Momo Inc. (MOMO)
Update 8/28/2017: MOMO met earnings expectations but even so, declined by $9 after publication. It moved in a slight uptrend for three days afterward, before falling another $3 and then on the next day $2 more.
The best exit strategy would have been to get out quickly. The first day’s fall took it below the breakeven point, and there it remained for the lifespan of the position. Perhaps that’s a good rule of thumb: If a position moves beyond breakeven, perhaps adding a requirement that it open beyond the next day, then exit immediately.
The Earnings Surprise Predictor from Zacks Investment Research gave no indication of a likely surprise, and there was none, illustrating yet against that earnings results are a poor predictor of post-earnings price movements.
Shares fell by 20.2% over seven days, or a -1,055% annual rate. The options position produced a -46.9% loss for a -2,446% annual rate.
MOMO publishes earnings on Tuesday before the opening bell.
I shall use options that trade for the last time 11 days hence, on Sept. 1.
Implied volatility stands at 61%, which is 4.3 times the VIX, a measure of the volatility of the S&P 500 index.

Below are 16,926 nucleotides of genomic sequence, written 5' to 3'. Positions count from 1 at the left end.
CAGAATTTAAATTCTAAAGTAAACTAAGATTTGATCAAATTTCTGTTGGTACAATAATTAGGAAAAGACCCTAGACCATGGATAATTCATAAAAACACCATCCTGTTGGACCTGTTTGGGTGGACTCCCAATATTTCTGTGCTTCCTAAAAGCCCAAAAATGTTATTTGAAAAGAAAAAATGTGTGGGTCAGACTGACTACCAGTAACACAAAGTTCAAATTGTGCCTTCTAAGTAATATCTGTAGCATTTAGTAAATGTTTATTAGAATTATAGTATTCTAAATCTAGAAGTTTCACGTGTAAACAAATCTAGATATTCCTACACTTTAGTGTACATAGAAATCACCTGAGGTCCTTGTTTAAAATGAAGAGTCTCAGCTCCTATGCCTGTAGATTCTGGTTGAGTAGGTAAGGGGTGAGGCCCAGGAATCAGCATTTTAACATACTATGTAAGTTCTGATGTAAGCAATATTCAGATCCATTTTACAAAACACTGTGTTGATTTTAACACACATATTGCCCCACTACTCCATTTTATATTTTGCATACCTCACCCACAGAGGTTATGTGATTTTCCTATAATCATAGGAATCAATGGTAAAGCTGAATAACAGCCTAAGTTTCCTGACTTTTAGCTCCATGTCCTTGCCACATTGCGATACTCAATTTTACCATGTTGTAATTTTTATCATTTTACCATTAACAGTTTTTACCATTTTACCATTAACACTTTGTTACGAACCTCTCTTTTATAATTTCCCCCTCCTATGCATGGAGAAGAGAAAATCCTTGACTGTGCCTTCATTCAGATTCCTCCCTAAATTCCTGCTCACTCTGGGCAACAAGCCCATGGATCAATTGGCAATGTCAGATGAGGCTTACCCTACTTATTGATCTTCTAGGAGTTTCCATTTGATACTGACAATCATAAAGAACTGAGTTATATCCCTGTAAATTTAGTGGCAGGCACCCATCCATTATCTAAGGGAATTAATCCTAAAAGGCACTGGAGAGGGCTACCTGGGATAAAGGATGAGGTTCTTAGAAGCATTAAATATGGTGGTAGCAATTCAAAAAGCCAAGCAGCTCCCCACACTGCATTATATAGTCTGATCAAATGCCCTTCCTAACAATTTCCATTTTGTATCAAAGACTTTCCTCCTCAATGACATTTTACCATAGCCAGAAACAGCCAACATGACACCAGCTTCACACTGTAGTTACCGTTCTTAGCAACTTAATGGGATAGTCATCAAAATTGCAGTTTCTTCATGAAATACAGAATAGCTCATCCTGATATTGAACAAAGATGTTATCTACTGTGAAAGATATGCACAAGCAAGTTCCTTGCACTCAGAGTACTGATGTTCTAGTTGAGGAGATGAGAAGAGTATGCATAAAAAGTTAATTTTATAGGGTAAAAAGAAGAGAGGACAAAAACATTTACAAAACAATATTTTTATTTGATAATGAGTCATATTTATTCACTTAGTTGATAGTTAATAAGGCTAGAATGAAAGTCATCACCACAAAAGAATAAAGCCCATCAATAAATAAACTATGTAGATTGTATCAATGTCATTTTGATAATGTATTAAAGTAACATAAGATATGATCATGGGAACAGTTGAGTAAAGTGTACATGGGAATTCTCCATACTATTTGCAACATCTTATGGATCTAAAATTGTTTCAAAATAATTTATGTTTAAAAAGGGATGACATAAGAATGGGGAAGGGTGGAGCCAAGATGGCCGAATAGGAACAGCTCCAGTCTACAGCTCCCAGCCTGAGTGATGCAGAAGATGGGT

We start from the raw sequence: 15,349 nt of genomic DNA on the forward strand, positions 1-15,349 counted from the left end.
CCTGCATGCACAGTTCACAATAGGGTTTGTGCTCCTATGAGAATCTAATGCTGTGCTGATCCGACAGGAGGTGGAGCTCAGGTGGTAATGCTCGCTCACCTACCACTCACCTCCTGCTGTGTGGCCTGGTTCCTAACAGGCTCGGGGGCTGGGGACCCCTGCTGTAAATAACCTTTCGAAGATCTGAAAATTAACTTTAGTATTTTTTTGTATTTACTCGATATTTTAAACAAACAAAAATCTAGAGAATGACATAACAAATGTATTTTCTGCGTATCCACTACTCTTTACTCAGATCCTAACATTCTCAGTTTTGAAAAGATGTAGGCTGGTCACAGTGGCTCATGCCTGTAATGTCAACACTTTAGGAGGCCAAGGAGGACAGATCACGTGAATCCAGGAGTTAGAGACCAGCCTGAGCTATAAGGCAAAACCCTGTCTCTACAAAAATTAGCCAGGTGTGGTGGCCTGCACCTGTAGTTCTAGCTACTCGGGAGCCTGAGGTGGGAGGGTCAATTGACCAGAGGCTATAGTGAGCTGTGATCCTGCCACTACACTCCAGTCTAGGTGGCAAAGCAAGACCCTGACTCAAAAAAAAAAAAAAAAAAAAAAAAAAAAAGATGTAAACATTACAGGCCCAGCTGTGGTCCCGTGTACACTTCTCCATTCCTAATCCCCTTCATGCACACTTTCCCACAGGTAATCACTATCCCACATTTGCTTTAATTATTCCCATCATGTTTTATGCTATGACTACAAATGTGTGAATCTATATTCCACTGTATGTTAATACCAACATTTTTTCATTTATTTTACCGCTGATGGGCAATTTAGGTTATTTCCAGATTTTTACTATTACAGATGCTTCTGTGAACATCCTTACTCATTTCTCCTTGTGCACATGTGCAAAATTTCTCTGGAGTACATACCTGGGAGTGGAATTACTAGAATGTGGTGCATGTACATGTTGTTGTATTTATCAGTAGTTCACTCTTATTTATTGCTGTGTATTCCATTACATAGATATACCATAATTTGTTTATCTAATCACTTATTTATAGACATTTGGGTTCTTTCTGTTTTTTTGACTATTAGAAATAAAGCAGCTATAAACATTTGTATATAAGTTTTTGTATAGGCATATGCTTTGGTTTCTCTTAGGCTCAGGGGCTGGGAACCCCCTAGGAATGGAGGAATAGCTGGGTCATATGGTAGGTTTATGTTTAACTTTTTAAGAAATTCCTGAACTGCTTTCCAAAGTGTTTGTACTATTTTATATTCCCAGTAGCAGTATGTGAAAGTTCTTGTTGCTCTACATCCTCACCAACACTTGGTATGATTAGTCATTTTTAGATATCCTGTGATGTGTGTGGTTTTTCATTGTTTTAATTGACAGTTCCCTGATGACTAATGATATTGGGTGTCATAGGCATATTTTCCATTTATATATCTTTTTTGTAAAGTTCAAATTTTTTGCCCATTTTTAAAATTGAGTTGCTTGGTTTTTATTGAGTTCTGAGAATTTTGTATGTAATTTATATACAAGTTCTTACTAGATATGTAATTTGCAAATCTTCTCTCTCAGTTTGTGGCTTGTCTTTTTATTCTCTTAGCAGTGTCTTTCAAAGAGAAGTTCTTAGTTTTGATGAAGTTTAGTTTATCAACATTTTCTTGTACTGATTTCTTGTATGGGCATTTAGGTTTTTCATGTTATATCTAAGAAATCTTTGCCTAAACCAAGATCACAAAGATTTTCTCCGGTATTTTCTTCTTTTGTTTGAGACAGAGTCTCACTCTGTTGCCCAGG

MOMO’s IV stands in the 23rd percentile of its annual range and the 58th percentile of its most recent broad movement.
The price used for analysis was $44.24.
I inadvertently structured the trade as a very narrow iron condor rather than the iron fly I intended. No problem. The trade structure meets my requirements.
The premium is 45% of the width of the position’s wings.
The risk/reward ratio is 1.2:1.
The expected move is $3.66, within the $4.50 break-even width.
Decision for My Account
I have entered an order on MOMO as described above. The stock at the time of entry was priced at $4.04.
By Tim Bovee, Portland, Oregon, Aug. 21, 2017
Tim Bovee, Private Trader tracks the analysis and trades of a private trader for his own accounts. Nothing in this blog constitutes a recommendation to buy or sell stocks, options or any other financial instrument. The only purpose of this blog is to provide education and entertainment.
No trader is ever 100 percent successful in his or her trades. Trading in the stock and option markets is risky and uncertain. Each trader must make trading decisions for his or her own account, and take responsibility for the consequences.
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